Last Updated: Friday - 09/24/2010
Week of April 19, 1999
Stop the bombing, say Church leaders
Canadians say 'great evil has been done'
Canadian Church leaders have called on NATO to immediately and unilaterally halt its bombing in the former Yugoslavia.
In an April 13 letter, leaders from nine Christian churches urge Prime Minister Jean Chrétien "to stop, reconsider and carefully change direction."
"We appeal to you to replace the current strategy with renewed diplomatic efforts to reach a negotiated solution," they told the prime minister. A possible Canadian role in finding a diplomatic solution to the conflict is being undermined by its role in the bombing.
While Western governments sought to do good in Kosovo, "in fact a great evil has been done," they said.
The letter was signed by the Canadian Conference of Catholic Bishops' general secretary, Msgr. Peter Schonenbach.
Other signers represented the Anglican, United, Mennonite, Armenian Orthodox, Lutheran, Canada Orthodox Church in America, Quaker and Presbyterian churches.
The Church leaders were to meet with Chrétien April 15 to discuss the conflict.
In the letter, they said while they support Canada's efforts to defend human rights and build peace, they cannot support the means used to achieve those goals.
"NATO bombing has only escalated the tragedy (in Kosovo) and created a starker humanitarian catastrophe," the Church leaders said.
The focus of diplomacy should be taken away from NATO and given to the Organization for Security and Co-operation in Europe (OSCE), they said.
The OSCE's membership includes all of NATO, as well as Russia and all other states affected by the crisis.
As well, the Church leaders said, Canada should call on the UN Security Council to play the central role in overseeing diplomatic and humanitarian response to the crisis.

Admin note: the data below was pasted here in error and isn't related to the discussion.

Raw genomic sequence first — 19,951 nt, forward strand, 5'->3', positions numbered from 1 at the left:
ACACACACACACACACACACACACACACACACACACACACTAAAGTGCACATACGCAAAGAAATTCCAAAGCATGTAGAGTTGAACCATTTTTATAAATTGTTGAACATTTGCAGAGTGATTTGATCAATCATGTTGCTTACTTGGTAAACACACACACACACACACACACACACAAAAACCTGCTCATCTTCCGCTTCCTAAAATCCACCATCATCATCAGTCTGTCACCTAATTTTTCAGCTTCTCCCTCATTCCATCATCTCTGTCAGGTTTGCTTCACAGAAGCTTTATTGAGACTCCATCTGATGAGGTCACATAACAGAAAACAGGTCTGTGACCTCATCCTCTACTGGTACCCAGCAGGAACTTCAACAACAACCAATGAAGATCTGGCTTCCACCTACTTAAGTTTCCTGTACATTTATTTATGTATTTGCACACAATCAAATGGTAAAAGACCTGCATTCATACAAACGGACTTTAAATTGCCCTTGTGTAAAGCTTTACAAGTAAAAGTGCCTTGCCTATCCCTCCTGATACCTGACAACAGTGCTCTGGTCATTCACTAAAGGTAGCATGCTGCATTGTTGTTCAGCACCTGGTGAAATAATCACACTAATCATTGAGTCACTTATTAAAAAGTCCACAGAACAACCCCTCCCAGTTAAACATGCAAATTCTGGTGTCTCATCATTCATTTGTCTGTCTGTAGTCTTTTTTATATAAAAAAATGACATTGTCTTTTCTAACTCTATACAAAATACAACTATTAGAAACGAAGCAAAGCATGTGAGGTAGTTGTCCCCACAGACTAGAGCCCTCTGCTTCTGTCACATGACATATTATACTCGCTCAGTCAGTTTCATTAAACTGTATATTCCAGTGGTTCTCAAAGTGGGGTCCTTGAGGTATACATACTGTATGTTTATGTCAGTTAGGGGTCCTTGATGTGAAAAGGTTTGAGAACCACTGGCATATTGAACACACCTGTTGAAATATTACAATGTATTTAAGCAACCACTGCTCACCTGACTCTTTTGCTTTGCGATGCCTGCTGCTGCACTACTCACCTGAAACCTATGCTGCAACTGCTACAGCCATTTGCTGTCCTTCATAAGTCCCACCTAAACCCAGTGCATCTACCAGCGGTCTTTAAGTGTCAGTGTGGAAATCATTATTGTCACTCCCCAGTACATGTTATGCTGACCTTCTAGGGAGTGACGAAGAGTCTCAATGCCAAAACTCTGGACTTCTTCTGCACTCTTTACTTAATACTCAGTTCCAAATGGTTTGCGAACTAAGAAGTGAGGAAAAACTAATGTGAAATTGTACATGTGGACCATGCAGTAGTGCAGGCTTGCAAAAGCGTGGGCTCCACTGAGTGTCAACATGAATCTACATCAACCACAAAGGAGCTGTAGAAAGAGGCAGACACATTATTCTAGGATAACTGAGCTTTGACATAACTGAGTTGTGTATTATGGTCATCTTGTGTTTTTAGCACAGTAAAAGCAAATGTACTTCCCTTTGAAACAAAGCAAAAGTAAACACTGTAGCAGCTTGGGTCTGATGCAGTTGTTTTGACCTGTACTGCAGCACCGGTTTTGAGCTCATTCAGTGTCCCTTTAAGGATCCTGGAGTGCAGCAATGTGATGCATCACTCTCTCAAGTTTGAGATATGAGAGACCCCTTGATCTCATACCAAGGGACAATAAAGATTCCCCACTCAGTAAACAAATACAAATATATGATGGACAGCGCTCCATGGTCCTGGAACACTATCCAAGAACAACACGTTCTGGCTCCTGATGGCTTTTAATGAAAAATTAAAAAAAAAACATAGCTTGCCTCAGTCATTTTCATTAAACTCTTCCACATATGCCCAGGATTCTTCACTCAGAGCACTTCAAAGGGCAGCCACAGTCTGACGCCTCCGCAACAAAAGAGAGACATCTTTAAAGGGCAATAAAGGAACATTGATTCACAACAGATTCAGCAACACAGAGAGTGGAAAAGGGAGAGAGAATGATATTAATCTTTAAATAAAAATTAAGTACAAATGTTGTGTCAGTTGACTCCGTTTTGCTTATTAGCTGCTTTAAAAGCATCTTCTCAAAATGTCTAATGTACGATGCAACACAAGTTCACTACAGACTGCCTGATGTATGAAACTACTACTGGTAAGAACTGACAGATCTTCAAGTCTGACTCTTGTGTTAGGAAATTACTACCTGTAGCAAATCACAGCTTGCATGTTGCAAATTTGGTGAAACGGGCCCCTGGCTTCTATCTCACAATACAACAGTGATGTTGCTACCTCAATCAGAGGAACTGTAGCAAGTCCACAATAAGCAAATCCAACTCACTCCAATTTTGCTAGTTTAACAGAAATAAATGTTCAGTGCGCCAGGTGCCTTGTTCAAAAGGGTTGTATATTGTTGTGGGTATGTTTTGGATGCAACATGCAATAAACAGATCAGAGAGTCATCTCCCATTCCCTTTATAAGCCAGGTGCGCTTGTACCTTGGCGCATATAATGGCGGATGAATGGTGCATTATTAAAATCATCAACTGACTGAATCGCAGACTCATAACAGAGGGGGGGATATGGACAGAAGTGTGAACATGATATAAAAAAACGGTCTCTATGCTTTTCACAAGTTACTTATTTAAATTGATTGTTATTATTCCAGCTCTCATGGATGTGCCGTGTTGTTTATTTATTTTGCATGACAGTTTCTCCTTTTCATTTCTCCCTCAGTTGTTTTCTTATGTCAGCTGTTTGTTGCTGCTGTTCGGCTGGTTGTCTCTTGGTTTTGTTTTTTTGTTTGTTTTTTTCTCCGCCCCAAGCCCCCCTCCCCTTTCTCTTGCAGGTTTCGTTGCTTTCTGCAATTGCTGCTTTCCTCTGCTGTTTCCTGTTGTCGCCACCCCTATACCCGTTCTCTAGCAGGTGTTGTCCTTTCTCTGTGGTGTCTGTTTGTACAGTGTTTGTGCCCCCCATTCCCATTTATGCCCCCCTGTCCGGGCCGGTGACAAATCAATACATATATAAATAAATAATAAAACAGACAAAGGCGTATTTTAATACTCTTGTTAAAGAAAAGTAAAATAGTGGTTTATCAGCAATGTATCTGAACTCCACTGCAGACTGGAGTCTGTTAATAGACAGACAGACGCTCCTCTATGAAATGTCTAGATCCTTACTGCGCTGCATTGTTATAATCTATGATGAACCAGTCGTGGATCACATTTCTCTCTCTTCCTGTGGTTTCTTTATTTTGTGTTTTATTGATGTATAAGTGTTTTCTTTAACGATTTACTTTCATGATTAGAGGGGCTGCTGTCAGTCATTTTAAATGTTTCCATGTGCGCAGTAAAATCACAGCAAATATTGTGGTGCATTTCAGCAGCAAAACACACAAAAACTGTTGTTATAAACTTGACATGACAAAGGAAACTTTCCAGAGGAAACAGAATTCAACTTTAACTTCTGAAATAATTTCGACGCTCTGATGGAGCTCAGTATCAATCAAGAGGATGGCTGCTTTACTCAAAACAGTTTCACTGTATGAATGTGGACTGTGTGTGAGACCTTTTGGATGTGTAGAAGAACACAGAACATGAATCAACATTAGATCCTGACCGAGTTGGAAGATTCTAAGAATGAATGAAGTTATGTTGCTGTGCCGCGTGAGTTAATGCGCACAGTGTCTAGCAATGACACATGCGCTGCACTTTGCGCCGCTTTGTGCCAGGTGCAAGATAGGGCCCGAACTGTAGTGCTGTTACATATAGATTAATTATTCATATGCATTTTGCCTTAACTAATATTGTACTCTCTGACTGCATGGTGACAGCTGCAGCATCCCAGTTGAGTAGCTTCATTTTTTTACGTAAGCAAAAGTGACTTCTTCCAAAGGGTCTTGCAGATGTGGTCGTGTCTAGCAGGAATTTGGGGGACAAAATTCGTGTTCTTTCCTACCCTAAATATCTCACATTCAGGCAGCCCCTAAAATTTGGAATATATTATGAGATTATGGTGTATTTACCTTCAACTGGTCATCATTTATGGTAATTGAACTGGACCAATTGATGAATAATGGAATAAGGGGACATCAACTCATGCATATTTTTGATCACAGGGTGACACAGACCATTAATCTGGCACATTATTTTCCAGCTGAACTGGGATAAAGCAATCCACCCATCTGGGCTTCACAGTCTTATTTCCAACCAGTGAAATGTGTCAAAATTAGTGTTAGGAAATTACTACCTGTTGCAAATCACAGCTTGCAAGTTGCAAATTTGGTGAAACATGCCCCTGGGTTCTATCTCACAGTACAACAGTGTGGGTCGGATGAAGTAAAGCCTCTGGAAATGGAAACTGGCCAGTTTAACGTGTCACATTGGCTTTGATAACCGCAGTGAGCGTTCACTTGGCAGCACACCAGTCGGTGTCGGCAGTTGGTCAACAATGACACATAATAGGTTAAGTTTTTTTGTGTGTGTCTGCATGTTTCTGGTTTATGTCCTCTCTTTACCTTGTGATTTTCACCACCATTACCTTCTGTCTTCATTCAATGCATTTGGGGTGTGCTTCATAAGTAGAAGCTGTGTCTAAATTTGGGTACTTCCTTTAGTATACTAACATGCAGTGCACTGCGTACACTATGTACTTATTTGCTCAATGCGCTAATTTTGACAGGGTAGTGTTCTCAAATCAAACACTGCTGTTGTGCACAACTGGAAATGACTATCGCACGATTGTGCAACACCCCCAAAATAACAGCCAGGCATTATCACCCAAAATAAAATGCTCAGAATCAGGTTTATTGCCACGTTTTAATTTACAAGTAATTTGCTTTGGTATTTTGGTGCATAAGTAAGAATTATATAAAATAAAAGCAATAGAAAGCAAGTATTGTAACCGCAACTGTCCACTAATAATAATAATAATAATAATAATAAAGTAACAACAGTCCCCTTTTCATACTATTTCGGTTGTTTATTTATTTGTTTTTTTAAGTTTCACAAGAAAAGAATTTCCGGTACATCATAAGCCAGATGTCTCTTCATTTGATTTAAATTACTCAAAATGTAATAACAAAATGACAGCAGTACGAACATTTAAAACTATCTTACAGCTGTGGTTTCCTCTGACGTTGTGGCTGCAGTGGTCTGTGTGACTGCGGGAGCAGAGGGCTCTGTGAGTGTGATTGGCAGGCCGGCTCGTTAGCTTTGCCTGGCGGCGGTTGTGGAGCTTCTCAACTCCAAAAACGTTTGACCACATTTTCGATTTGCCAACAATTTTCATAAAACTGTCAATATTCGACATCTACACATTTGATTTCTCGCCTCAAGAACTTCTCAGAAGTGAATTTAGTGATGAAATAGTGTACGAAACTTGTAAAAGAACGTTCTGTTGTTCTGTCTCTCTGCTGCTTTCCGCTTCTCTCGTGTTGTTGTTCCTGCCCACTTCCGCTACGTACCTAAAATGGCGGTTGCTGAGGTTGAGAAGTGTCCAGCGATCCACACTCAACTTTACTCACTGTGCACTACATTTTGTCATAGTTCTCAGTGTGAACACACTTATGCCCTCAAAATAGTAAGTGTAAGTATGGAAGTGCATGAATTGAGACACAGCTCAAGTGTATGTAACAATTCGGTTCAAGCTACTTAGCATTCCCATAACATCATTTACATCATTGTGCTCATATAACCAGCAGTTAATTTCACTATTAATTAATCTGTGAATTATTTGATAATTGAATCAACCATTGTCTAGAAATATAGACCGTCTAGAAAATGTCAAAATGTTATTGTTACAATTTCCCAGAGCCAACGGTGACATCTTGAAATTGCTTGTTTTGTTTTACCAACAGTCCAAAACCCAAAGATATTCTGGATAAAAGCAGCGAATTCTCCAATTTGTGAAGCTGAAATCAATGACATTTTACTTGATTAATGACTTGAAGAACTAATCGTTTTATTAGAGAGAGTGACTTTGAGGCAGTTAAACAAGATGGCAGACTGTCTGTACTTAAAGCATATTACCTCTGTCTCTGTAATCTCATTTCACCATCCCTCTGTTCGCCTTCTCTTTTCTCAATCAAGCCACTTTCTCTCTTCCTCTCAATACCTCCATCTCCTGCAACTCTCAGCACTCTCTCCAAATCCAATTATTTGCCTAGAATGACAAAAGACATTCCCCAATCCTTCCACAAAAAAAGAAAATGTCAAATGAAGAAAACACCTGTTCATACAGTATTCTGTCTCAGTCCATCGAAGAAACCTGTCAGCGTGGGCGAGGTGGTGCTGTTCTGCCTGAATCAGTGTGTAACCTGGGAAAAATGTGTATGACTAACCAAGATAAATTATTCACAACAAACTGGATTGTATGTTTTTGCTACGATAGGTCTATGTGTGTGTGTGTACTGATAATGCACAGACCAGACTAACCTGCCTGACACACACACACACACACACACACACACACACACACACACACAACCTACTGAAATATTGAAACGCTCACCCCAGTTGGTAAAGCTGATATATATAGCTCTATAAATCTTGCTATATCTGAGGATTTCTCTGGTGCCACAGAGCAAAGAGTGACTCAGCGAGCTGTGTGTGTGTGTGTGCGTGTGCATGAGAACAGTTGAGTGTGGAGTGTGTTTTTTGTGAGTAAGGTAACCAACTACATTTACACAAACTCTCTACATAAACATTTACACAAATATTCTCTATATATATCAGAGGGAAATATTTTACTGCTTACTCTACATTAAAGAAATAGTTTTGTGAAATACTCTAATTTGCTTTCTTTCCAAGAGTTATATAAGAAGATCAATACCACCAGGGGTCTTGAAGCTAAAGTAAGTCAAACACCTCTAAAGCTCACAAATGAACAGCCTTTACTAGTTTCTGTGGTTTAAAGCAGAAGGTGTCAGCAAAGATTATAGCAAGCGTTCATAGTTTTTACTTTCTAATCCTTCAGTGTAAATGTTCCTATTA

The Canadian Church leaders' letter is part of international efforts by churches to bring peace to the Balkans.
The Vatican has waged an intense diplomatic effort to stop the fighting or to at least bring about a ceasefire.
The Vatican's foreign minister said the Vatican's chief diplomatic concern in the crisis is to get both sides to recognize the consequences of their actions and end the suffering of the innocent.
The foreign minister, Archbishop Jean-Louis Tauran, hand-delivered a message from Pope John Paul April 1 to Yugoslav President Slobodan Milosevic calling for the ceasefire.
The message was also sent to U.S. President Bill Clinton and NATO Secretary-General Javier Solana Madariaga.
Earlier, Bishop Francois Thibodeau, chair of the Canadian bishops' social affairs commission, said Canada's role in the bombing "is a cause for sadness."
In a March 31 letter to Chrétien, Thibodeau said the bishops are worried diplomatic efforts "appear to be given second place in searching for a solution to the political crisis."